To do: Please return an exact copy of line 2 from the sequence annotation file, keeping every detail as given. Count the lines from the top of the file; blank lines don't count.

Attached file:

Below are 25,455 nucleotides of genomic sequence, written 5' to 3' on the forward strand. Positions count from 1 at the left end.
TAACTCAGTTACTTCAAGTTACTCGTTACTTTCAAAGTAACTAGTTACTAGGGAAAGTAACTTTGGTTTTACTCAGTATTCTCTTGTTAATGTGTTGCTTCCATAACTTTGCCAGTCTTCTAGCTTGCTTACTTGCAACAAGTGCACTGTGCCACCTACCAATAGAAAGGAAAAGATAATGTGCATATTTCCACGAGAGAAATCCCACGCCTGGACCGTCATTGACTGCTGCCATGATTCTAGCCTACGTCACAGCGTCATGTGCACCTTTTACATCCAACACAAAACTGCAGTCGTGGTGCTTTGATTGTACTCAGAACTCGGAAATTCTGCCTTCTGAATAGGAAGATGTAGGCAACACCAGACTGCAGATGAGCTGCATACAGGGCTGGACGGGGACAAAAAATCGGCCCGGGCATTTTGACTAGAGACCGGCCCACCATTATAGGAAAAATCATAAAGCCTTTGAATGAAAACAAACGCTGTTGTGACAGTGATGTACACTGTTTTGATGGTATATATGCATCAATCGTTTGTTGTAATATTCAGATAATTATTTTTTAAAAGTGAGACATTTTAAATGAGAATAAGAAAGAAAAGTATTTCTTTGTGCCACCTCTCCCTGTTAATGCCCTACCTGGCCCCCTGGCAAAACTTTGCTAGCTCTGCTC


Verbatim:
TAACTCAGTTACTTCAAGTTACTCGTTACTTTCAAAGTAACTAGTTACTAGGGAAAGTAACTTTGGTTTTACTCAGTATTCTCTTGTTAATGTGTTGCTTCCATAACTTTGCCAGTCTTCTAGCTTGCTTACTTGCAACAAGTGCACTGTGCCACCTACCAATAGAAAGGAAAAGATAATGTGCATATTTCCACGAGAGAAATCCCACGCCTGGACCGTCATTGACTGCTGCCATGATTCTAGCCTACGTCACAGCGTCATGTGCACCTTTTACATCCAACACAAAACTGCAGTCGTGGTGCTTTGATTGTACTCAGAACTCGGAAATTCTGCCTTCTGAATAGGAAGATGTAGGCAACACCAGACTGCAGATGAGCTGCATACAGGGCTGGACGGGGACAAAAAATCGGCCCGGGCATTTTGACTAGAGACCGGCCCACCATTATAGGAAAAATCATAAAGCCTTTGAATGAAAACAAACGCTGTTGTGACAGTGATGTACACTGTTTTGATGGTATATATGCATCAATCGTTTGTTGTAATATTCAGATAATTATTTTTTAAAAGTGAGACATTTTAAATGAGAATAAGAAAGAAAAGTATTTCTTTGTGCCACCTCTCCCTGTTAATGCCCTACCTGGCCCCCTGGCAAAACTTTGCTAGCTCTGCTC